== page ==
To celebrate Pinnacle’s 20th anniversary this series will look back over the biggest moments from our most popular sports. These are the top 10 moments from the last 20 years of golf.
1999: USA’s thrilling Ryder Cup victory at Brookline
USA captain Ben Crenshaw oversaw one of the best comebacks in Ryder Cup history as the Americans came back from 10-6 down on the final day to win 14 ½ - 13 ½.
The most decisive and iconic moment happened at the 17th hole between Justin Leonnard and José María Olazábal, as Leonard knocked down a 45-foot birdie to guarantee an American victory in a tournament filled with controversy over sportsmanship and crowd behaviour.
1999: Payne Stewart triumphs at the US Open
In Stewart’s final tournament before his tragic death a few months later, the American beat his compatriot Phil Mickelson to claim his second US Open Championship. Stewart needed a 15-foot putt to make par after a poor start to the 18th hole to win the tournament and beat a spirited Mickelson. The pair provided a fascinating battle that will go down as one of the most exciting finishes to a US Open.
2001: Tiger Woods completes the “Tiger Slam”
Tiger Woods became the first person to win four consecutive major golf championships in 2001. His accomplishment what was labelled the “Tiger Slam” as he held the US Open, Open Championship, PGA Championship and the Masters at the same time – a feat that is yet to be repeated. Woods completed the grand slam in Augusta at the Masters as he tied Nick Faldo and Lee Trevino for 11th place on the all-time major championship list (he has won another eight majors since and moved up to 2nd on the list of major honours.
2004: Phil Mickleson wins his first major
In 2004, serial runner-up Phil Mickelson finally went one step further and won the 68th Masters in what was his 47th major golf tournament with an 18-foot birdie on the final hole. It was the first time since Mark O’Meara in 1998 that the winner birdied the final hole. Mickelson has previously finished second in three major championships and was third in five others, including the previous three Masters tournaments.
2005: Tiger Woods’ 16th hole at the Masters
Perhaps the most iconic shot of Tiger Woods’ career, his incredible chip shot at the Masters in 2005 has been lauded as one of the greatest and most difficult shots to execute in golfing history.
Having bogeyed the previous two holes, the pressure was on Woods, making the shot even more difficult. Woods used the momentum gained from his incredible shot to go on and claim his fourth Masters - beating fellow American Chris DiMarco in a playoff.
2005: Birdie’s Birdie at the US Open
South Korean Birdie Kim lived up to her namesake by chipping in an incredible recovery shot from the bunker. Kim went onto seal her only major victory by capturing the US Open title ahead of Brittany Lang and 17-year-old amateur Morgan Pressel, taking home $560,000 in prize money for her efforts.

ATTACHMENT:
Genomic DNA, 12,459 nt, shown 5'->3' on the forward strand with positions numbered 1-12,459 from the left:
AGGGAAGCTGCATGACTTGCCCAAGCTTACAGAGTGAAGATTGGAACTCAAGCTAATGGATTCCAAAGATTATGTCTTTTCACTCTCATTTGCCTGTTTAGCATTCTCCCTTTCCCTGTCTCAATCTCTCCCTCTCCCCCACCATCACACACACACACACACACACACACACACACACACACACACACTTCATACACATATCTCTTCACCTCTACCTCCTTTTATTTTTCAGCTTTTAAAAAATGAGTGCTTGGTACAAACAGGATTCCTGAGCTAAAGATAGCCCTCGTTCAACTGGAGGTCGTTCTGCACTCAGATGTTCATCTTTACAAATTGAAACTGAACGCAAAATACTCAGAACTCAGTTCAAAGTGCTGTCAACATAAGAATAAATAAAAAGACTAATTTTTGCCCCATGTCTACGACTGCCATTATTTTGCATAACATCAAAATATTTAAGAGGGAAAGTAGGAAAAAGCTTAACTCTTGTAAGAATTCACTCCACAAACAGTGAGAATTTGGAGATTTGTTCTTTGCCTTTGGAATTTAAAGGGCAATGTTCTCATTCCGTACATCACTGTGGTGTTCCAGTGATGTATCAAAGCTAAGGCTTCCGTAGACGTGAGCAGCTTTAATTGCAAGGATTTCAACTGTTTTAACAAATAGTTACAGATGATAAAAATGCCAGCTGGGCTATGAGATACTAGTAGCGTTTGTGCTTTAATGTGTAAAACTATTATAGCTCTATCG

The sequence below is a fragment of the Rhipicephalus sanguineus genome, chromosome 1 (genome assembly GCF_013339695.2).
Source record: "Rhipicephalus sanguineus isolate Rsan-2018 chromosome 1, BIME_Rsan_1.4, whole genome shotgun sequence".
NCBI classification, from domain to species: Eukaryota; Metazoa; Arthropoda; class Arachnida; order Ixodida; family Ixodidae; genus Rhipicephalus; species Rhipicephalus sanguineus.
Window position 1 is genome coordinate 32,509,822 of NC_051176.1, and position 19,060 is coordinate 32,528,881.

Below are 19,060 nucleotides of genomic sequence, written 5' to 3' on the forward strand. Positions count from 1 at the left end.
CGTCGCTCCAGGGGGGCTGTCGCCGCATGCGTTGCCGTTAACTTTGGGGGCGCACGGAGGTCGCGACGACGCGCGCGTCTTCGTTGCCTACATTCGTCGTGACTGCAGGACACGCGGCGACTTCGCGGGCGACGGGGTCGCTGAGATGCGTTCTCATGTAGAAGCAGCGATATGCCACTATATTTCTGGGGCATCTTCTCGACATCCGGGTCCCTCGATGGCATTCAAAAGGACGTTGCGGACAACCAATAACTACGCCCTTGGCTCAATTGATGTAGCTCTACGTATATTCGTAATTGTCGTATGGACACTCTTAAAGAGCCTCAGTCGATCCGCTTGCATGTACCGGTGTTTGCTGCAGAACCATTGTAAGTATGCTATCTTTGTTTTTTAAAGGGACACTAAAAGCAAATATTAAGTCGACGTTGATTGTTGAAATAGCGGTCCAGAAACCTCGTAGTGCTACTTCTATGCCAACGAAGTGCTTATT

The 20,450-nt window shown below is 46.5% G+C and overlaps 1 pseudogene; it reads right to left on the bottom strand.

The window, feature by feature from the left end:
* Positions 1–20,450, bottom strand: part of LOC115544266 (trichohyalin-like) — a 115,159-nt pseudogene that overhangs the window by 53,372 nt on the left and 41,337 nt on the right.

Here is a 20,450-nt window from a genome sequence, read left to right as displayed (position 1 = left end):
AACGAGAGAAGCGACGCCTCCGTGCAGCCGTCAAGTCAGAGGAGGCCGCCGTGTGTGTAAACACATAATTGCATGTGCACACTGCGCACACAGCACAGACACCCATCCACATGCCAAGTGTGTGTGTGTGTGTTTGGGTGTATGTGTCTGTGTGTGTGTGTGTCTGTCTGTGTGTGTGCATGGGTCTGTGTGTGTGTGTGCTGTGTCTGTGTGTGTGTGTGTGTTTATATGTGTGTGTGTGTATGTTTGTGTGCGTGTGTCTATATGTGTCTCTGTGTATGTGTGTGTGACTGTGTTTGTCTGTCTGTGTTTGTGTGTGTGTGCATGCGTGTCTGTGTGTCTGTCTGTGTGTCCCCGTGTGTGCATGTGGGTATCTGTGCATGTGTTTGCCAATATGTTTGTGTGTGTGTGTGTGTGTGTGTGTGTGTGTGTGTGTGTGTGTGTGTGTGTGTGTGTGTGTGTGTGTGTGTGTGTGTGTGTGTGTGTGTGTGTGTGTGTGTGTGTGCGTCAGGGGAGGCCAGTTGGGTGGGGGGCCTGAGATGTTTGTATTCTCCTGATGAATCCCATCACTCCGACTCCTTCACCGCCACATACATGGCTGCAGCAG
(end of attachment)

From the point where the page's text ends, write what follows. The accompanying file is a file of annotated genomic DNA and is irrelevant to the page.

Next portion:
2008: Woods forces playoff vs. Rocco US Open
Needing a birdie on the final hole at Torrey Pines, on what later turned out to be a fractured leg, Tiger Woods converted a 12 footer to force an 18-hole playoff against Rocco Mediate, sparking a wild and iconic celebration. Woods would go onto defeat Rocco despite the de-habilitating injury to claim his 14th and most recent major victory and join Jack Nicklaus as the only two players to win three grand slams in the process.
2012: The Miracle at Medinah
In what turned out to be the reverse of the 1999 Ryder cup, it was Europe who mounted an incredible comeback victory on the final day of play to recover from 10-6 down to win 14 ½ - 13 ½ in 2012.
It’s regarded as one of the greatest sporting comebacks of all time and the greatest Ryder cup victory ever. Despite Justin Rose’s exploits on the penultimate day of play, the score stood at 10-6 with Team USA needing just 4 ½ points to clinch victory. However, Team Europe went on to claim 8 ½ points to win the Ryder Cup outright - Martin Kaymer has the honour of sinking a five-foot putt to seal the win.
2015: Spieth’s masterclass at the Masters
A 22-year-old Jordan Spieth announced himself as one of the world’s best golfers by putting on a dazzling display at the Masters in 2015. Coming into the tournament his odds were 11.55 but after an incredible opening day, his odds fell to 3.47 signalling that Spieth was firmly in the driving seat to claim the Masters title.
Spieth’s 18 under par score tied Tiger Wood’s all time scoring record and cemented his position as the next big thing in golf. Spieth went on to win the US Open and finish 2nd at the PGA Champions in 2015.
2017: Garcia finally wins a Major
At the 74th attempt, Sergio Garcia finally broke his majors curse by winning the 2017 Masters after a playoff victory against Justin Rose. No other golfer has competed in more majors without winning one than Garcia, so for the Spaniard to finally achieve his goal was a special moment for him and the millions of golf fans willing him on. Garcia became the third Spaniard to wear the famous green jacket after José María Olazábal and Seve Ballesteros.
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